A discussion paper and further information on the public consultation on hate speech are on the Department of Justice and Equality website


Notes for Editors:


Some forms of hate speech are already a criminal offence under the Prohibition of Incitement to Hatred Act 1989 which prohibits threatening, abusive or insulting conduct that is intended or likely to stir up hatred against a group of persons on account of their race, colour, nationality, religion, ethnic or national origins, membership of the travelling community or sexual orientation. This conduct is not only socially unacceptable; it is also illegal and the existing law contains provision for serious consequences, potentially up to and including a lengthy prison sentence.  However, there have been few prosecutions since the law was introduced 30 years ago. 

The aim of this consultation is to gather evidence and views as to how this legislation might be updated to ensure that it operates as effectively as possible.

Questions in the online questionnaire include:

  • In your opinion, what groups or communities of people in Ireland are targeted by hate speech?
  • Please describe the kinds of hate speech that you think are (or are not) serious enough to be a criminal offence.
  • Is it necessary or right to place limits on freedom of expression by making some forms of hate speech a crime? If so, what protections do you think the law on incitement to hatred should offer?
  • Do you think those who are actively involved in publishing, spreading or distributing hate speech should be subject to criminal prosecution?  
  • Is there anything else important we should take into account as part of this review?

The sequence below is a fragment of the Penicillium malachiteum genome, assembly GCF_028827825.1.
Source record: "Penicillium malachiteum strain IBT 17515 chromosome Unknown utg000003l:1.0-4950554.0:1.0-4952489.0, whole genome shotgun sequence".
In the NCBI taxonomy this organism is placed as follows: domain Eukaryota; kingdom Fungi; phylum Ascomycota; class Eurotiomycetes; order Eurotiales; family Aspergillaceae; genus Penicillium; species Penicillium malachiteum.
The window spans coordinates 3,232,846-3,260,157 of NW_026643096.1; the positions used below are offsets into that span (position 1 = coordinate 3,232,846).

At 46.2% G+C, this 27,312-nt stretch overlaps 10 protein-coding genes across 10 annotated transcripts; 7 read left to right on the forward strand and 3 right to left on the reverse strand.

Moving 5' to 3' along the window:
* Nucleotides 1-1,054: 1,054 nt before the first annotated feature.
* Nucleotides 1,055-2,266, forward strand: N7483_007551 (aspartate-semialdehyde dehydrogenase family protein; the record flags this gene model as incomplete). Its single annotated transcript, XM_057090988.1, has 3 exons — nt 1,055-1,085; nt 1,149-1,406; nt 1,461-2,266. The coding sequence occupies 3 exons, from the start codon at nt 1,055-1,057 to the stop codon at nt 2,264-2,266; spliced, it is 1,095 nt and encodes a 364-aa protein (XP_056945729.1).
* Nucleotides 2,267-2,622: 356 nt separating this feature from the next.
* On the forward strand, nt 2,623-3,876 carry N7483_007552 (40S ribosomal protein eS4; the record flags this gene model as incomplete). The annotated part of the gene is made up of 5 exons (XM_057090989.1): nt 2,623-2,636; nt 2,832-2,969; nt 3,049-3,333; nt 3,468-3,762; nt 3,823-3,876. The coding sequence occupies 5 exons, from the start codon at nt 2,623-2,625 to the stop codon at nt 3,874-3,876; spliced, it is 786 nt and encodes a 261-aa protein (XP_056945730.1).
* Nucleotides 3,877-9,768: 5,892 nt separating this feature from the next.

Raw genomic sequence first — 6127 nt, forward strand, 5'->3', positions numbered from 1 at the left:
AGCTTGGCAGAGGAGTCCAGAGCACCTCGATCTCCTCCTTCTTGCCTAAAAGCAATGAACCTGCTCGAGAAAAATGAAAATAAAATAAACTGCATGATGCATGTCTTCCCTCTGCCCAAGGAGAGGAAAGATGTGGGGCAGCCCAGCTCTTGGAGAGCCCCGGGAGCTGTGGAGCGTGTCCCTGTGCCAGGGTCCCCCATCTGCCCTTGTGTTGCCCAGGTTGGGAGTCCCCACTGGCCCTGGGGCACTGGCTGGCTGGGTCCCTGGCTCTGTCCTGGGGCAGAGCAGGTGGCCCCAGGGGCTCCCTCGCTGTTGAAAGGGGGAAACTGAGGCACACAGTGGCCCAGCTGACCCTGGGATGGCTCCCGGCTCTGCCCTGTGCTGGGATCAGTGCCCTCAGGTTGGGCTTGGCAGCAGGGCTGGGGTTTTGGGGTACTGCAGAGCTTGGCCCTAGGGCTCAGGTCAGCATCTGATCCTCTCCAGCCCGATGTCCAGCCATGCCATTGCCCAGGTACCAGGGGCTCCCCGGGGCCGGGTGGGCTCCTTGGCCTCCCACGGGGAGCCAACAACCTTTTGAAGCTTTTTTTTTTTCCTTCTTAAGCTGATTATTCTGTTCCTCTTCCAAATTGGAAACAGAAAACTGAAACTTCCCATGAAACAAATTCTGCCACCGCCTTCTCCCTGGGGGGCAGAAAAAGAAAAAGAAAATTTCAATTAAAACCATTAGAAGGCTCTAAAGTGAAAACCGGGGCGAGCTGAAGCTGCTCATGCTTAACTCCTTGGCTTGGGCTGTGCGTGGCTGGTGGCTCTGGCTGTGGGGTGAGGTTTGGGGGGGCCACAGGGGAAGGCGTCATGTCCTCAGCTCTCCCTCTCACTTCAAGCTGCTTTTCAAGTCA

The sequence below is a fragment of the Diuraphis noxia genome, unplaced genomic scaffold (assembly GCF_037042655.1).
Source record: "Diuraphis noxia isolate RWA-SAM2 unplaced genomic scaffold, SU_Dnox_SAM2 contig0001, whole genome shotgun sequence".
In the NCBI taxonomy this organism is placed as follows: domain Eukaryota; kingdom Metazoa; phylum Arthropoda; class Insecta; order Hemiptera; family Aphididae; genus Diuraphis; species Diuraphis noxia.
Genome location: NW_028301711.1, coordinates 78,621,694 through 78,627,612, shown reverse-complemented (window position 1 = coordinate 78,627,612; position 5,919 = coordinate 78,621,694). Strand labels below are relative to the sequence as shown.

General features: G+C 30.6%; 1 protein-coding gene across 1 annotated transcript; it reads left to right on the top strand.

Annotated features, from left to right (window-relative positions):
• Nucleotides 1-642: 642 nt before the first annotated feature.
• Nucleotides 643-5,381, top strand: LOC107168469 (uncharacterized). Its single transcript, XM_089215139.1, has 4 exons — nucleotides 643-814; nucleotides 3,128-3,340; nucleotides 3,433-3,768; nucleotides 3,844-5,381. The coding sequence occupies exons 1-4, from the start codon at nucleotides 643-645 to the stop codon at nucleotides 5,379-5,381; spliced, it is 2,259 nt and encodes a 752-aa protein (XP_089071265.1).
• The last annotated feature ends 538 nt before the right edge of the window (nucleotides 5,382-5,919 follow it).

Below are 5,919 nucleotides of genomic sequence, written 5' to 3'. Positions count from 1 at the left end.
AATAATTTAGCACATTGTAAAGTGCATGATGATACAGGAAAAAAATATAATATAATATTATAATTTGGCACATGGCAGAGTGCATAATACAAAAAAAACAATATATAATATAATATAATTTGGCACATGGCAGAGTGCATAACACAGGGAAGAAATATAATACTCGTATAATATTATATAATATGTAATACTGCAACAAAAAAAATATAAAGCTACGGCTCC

Further detailed questions on the operation of the existing legislation are included in the consultation paper for experts, while the workshops designed for minority communities will ask a range of questions designed to understand the experiences of those affected by hate speech and what laws they feel are necessary in this area.



Hate crime differs from hate speech in that it involves a criminal offence (e.g. assault or criminal damage) where the victim is targeted because of their association with a particular identity characteristic, such as their sexual orientation or ethnicity. Ireland does not currently have specific legislation dealing with hate crime, although a hate motive is an aggravating factor that judges can take into account at sentencing for any criminal offence.

Separate to its work on hate speech, the Department of Justice and Equality is conducting research on the effectiveness of different approaches to hate crime law in other countries to see which (if any) model might be most effective in this country. This research is due to conclude next month (November) and the results will inform the development of new Irish law to deal with hate crime. Members of the public will also have an opportunity to submit their views in the course of drafting this legislation. 



This work will be complemented by the work of the Department of Communications, Climate Action and the Environment, who are preparing legislation in relation to the regulation of tech companies in respect of harmful content. This provision for a regulator to oversee online safety, which has been widely discussed and is in line with the recommendations of the Law Reform Commission Report. This legislation is where issues such as codes of conduct for tech companies, requirements to put measures in place to deal with harmful content and so forth will be dealt with.